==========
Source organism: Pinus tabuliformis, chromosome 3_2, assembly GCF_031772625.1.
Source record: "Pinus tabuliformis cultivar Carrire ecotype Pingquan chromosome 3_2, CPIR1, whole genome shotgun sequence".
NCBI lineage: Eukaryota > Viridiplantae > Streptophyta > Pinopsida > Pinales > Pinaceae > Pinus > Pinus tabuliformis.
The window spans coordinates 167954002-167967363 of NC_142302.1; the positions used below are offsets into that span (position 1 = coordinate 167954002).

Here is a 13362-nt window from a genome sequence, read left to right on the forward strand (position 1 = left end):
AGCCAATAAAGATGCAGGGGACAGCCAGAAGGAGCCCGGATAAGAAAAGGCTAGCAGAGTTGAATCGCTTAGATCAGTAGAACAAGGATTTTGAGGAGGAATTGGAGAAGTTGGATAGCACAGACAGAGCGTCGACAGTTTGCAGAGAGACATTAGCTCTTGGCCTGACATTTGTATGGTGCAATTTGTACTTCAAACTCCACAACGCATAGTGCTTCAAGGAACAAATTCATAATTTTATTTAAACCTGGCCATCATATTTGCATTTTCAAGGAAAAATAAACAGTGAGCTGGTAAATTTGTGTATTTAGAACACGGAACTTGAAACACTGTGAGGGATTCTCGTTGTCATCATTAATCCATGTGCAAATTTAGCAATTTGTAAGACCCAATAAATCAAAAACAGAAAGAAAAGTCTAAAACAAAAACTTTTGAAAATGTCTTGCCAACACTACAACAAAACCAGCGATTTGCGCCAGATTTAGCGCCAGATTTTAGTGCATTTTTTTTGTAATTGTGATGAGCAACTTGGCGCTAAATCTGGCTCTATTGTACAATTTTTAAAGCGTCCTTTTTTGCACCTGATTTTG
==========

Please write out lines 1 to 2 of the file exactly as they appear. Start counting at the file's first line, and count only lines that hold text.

Source organism: Pinus tabuliformis, chromosome 3_2, assembly GCF_031772625.1.
Source record: "Pinus tabuliformis cultivar Carrire ecotype Pingquan chromosome 3_2, CPIR1, whole genome shotgun sequence".